Wildfires Don’t Stop At The Canadian Border - Debunking The Latest Twitter Myth

There are days when the climate change myths and narratives by segments of the population are sad, scary, and amusing at the same time. This week happens to be one of them. You have people saying that cool days or seasonal transition refutes climate change. Of course, we know that a day or week of cool weather says nothing about a global warming in the same way that one hit or week-long hitting streak by a baseball player says nothing about his career batting average. However, the most bizarre myth this week came from people on social media claiming that wildfires conveniently stopped at the Canadian border. Clearly, the map that I generated from the NOAA Hazard Mapping System (below) for September 14th, 2020 shows otherwise. Let me explain what is going on with the latest foolishness on Twitter.

smoke and fire

Fire and smoke activity on September 14th in Canada and the U.S.

NOAA

This week numerous colleagues were tweeting into the “social media wilderness” refuting baseless claims about fires at the border. Apparently maps like the one below were being shared with questions like, “Why does climate change stop at the border? “ People ranging from Hollywood actors to medical doctors got on the geographically-illiterate bandwagon. Though I am the director of the University of Georgia’s Atmospheric Sciences Program, my tenured home is the Department of Geography. I immediately recognized the problem and so did my colleague Professor Katharine Hayhoe of Texas Tech University.

fire duh

The fires seem to stop at the border because of the dataset being used and the particular time ... [+] frame.

K. Hayhoe via Twitter

Hayhoe is one of the top climate scientists in the world and a frequent slayer of climate zombie theories that slog around in social media. She tweeted in response to the ridiculous Tweets about the map, “The latest disinformation circling the twittersphere asks why the impacts of climate change appear to stop at the Canadian border. The answer is simple: because US maps only show US data.” While her response was a “Duh” for most of us, the toxic mix of ideology, climate change denial, and lack of familiarity with geospatial data created this firestorm (pun-intended). I would also add that cherry-picked days or time frames can also present a perception of minimal activity in Canada or the U.S at specific times.

fire

Fire hotspots in Canada on September 11th, 2020

Natural Resources Canada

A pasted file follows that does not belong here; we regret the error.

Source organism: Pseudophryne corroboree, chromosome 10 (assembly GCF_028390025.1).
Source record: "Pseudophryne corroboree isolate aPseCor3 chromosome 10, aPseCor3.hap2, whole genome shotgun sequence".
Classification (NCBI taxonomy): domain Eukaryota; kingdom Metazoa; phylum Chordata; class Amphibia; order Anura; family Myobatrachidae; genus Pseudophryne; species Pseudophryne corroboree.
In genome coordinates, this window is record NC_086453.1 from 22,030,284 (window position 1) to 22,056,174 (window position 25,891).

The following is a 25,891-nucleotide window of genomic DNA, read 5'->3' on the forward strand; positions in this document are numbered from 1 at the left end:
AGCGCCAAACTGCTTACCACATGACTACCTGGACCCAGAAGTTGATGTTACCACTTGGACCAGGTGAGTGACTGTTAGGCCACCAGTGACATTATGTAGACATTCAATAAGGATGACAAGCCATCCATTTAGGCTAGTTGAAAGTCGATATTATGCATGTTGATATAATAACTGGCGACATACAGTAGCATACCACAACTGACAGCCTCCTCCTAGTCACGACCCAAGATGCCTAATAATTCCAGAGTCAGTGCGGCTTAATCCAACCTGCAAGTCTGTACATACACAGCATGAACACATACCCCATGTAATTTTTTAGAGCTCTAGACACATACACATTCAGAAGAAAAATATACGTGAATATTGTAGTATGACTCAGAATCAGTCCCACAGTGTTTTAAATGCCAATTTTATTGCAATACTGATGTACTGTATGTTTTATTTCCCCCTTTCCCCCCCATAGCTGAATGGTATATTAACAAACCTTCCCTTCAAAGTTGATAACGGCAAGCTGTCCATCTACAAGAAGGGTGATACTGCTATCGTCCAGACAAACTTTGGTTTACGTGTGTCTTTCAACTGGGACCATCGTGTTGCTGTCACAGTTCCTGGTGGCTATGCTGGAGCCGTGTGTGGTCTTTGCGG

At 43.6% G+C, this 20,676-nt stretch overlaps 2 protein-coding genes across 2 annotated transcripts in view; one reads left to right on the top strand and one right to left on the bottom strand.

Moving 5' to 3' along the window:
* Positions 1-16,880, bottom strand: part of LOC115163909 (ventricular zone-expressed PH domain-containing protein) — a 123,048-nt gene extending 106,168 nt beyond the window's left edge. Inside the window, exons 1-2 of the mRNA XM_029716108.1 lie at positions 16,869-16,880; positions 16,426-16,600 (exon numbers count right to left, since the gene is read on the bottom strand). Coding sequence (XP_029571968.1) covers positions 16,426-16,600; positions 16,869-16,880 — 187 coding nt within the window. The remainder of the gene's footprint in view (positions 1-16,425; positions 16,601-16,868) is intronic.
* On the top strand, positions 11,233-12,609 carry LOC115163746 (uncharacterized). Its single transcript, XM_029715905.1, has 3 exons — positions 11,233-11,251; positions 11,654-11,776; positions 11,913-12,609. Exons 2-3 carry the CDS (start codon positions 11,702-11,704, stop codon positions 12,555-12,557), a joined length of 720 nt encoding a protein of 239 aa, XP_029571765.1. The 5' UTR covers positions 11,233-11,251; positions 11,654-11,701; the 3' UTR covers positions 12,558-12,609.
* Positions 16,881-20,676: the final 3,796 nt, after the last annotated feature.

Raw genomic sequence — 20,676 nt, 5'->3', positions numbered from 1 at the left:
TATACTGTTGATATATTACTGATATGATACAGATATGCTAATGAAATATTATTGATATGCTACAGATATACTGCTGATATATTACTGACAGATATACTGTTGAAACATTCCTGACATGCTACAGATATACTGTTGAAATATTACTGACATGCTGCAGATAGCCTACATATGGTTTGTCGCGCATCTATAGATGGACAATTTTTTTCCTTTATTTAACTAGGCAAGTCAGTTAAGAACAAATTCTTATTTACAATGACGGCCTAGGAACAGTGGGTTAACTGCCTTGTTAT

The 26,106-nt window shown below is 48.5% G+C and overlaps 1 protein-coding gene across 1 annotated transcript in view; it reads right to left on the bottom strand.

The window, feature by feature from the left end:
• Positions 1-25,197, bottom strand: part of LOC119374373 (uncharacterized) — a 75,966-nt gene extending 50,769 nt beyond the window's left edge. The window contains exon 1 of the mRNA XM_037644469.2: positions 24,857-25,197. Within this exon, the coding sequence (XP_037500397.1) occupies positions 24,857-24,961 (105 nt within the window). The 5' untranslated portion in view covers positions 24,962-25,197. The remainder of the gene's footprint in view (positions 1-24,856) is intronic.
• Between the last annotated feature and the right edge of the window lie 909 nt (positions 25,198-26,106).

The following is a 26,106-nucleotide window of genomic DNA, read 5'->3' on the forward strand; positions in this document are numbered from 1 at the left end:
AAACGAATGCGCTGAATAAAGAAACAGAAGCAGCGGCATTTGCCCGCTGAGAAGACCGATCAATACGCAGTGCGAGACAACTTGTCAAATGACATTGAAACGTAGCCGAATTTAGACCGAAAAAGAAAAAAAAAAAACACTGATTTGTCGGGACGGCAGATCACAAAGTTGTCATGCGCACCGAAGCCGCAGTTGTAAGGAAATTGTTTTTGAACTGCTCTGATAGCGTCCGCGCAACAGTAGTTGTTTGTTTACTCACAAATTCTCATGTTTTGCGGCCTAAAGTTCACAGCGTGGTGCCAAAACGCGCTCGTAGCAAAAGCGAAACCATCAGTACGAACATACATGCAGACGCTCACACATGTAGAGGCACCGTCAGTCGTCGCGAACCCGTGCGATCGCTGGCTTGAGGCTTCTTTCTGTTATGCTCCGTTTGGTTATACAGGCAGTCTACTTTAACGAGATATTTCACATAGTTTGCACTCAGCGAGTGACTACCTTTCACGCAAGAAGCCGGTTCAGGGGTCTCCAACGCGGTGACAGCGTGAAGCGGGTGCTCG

I knew that there were numerous ways to debunk this madness so I went to the Natural Resources Canada website. It has a host of interactive resources that allow you to assess fire data in Canada. I used the interactive map and quickly plotted the fire hot spots for Canada and parts of the western U.S. for September 11th, 2020 (above). Guess what folks? There are fires in Canada too. If you still don’t believe fires happen in Canada, the map below shows a historical accounting of fire activity from 1980 to 2019. To be fair, perhaps some people just aren’t as accustomed to looking at geospatial datasets. However, if that is the case, don’t make sweeping, inaccurate statements. You don’t look at the weather radar on your App and conclude that it doesn’t rain in other states just because you are only looking at a radar image of your state.

firecanada

Forest fire perimeters from 1980 to 2019 in Canada

Natural Resources Canada

The western U.S. fire season has likely been more intense than the Canadian fire season in 2020. Experts attribute that to wet conditions in Canada and aggressive COVID-19 lockdown policies. However, Professor Hayhoe’s Tweet in response to one of the ridiculous claims sums things up nicely. She wrote, “Sir, you appear are unaware of the difference between climate vs weather....Some days, weeks, or years, Canada will have more fires. The last 2 years were particularly bad. Other times, the US will. Pls update your understanding here before commenting again.”

records

California fire season as been one for the record books.

NOAA
Original author: Marshall Shepherd, Senior Contributor
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